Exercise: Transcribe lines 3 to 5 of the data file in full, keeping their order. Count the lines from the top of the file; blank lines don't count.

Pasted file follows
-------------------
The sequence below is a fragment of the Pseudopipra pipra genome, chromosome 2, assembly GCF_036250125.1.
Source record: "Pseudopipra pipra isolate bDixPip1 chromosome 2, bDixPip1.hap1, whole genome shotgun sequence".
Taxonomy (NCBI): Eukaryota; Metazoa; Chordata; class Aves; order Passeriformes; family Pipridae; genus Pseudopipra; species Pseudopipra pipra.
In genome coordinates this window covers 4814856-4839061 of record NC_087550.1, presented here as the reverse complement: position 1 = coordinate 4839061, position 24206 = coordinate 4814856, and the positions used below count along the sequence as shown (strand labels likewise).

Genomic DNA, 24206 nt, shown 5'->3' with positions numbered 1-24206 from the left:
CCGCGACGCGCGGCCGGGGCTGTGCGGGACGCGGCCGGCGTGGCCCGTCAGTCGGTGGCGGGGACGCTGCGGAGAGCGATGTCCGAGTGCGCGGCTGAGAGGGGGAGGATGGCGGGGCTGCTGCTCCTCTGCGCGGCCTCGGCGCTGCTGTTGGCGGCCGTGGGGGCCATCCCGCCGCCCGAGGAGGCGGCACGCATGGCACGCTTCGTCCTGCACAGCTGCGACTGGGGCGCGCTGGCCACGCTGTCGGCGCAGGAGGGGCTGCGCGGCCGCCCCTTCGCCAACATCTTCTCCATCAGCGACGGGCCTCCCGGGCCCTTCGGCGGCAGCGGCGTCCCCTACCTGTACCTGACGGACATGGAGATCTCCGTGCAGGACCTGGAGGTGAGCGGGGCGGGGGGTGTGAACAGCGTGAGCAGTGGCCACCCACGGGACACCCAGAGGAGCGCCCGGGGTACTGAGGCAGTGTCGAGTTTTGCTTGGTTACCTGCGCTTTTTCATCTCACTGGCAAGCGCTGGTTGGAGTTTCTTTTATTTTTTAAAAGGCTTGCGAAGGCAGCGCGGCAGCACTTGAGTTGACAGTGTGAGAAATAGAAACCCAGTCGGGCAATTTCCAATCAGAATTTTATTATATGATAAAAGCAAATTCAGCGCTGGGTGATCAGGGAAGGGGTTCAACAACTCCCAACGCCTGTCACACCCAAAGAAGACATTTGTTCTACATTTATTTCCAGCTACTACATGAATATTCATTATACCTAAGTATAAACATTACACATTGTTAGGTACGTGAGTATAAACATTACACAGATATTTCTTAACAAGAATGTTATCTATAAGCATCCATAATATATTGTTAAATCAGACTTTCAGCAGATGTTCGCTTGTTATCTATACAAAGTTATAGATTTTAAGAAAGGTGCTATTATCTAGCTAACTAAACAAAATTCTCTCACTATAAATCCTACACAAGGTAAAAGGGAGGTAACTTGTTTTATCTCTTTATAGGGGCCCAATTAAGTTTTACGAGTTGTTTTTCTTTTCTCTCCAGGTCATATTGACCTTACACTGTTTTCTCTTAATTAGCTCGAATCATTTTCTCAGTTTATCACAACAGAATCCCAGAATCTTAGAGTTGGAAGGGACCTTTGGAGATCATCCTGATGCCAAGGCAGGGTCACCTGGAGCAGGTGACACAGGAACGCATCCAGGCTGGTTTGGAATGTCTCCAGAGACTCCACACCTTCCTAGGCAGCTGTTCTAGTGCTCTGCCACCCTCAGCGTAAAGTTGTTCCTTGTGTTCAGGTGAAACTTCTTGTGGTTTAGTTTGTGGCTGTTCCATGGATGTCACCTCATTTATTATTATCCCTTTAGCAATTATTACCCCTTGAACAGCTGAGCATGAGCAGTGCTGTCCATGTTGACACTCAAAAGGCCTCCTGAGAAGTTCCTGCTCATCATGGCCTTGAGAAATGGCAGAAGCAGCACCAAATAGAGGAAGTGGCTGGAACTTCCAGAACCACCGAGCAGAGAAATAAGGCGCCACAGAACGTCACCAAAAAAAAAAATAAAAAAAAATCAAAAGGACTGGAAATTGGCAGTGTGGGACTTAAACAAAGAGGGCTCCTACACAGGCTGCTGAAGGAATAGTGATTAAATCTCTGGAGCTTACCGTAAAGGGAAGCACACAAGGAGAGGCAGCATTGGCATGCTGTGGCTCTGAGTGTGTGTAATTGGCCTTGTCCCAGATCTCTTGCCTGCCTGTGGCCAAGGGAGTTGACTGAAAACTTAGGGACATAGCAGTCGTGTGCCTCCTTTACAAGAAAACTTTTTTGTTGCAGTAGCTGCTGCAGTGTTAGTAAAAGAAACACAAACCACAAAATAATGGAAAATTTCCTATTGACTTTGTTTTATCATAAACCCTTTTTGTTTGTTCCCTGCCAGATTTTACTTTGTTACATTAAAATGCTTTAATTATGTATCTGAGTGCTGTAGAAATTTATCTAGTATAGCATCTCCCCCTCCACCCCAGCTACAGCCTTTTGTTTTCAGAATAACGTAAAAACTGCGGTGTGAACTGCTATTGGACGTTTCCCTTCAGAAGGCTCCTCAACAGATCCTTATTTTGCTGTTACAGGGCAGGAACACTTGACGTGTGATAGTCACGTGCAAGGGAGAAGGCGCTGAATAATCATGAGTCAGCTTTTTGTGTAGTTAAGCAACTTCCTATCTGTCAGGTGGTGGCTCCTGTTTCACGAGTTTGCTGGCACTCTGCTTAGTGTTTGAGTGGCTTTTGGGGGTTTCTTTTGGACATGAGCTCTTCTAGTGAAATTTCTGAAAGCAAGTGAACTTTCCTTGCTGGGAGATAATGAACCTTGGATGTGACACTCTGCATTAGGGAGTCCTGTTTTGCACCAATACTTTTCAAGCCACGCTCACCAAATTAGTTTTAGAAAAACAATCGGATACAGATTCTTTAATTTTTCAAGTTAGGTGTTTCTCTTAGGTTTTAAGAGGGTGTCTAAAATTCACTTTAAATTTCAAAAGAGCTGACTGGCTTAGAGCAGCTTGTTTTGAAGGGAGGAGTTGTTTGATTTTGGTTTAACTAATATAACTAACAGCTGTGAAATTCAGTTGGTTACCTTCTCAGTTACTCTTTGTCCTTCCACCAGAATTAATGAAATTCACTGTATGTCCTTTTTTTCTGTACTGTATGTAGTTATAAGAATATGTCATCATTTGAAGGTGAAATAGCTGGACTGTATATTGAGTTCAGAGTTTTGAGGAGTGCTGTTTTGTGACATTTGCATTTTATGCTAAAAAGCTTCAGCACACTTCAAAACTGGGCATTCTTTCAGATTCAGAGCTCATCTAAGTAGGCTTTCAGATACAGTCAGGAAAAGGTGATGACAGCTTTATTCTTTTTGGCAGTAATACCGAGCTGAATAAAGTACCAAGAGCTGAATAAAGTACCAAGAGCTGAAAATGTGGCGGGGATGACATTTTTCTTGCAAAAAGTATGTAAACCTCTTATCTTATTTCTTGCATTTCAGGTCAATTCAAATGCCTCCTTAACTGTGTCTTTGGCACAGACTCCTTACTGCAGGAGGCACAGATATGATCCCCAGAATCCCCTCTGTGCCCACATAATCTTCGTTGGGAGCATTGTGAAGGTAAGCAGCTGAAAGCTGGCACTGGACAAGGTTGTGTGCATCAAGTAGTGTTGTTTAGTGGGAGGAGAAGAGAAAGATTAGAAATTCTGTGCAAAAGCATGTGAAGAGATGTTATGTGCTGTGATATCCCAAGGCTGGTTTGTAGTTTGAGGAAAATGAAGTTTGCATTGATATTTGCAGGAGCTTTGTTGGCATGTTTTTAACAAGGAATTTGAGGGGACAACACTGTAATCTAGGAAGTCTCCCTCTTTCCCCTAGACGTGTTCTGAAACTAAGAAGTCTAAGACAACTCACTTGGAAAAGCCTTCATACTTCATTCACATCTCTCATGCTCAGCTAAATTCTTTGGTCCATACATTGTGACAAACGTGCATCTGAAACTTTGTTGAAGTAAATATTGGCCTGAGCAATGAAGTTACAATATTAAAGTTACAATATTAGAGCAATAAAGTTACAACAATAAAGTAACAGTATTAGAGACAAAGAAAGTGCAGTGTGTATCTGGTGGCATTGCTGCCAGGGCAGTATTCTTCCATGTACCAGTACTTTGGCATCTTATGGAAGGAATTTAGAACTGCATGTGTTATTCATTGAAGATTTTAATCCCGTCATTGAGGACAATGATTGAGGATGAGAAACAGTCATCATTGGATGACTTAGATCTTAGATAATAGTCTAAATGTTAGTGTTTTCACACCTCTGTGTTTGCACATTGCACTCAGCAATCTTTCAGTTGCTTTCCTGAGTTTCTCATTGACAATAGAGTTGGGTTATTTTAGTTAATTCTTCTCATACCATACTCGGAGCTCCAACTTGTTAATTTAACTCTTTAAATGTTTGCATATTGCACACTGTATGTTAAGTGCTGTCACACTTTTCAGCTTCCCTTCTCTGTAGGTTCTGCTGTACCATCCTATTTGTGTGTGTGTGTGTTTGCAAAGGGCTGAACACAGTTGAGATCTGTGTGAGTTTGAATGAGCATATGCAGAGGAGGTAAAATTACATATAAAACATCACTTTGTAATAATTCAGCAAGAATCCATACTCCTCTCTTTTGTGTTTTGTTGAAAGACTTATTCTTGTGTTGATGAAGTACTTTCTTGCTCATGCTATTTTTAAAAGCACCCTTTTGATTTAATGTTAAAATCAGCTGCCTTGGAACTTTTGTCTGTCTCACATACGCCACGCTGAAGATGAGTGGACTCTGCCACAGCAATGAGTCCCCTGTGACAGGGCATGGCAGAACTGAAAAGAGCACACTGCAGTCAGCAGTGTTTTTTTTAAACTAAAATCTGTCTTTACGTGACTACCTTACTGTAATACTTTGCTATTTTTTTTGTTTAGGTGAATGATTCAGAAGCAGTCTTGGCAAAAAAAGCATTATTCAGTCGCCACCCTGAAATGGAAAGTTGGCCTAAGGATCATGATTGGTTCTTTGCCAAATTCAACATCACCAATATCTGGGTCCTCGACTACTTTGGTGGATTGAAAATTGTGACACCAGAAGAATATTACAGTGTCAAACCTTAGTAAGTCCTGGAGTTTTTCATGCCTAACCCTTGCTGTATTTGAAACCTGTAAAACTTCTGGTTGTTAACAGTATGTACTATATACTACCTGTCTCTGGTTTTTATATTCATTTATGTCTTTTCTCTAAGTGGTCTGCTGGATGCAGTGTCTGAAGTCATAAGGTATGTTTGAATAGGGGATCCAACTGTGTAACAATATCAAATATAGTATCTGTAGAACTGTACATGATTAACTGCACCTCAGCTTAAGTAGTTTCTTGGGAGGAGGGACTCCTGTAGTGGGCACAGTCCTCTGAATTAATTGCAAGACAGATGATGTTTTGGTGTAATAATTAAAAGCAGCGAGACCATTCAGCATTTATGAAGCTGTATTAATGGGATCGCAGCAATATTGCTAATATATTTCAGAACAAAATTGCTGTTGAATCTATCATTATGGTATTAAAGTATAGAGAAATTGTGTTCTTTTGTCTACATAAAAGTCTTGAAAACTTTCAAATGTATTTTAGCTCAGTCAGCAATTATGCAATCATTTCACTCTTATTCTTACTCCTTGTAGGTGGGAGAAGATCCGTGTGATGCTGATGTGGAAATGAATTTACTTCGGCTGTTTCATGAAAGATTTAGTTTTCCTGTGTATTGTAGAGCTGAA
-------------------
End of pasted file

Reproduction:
Taxonomy (NCBI): Eukaryota; Metazoa; Chordata; class Aves; order Passeriformes; family Pipridae; genus Pseudopipra; species Pseudopipra pipra.
In genome coordinates this window covers 4814856-4839061 of record NC_087550.1, presented here as the reverse complement: position 1 = coordinate 4839061, position 24206 = coordinate 4814856, and the positions used below count along the sequence as shown (strand labels likewise).

Genomic DNA, 24206 nt, shown 5'->3' with positions numbered 1-24206 from the left: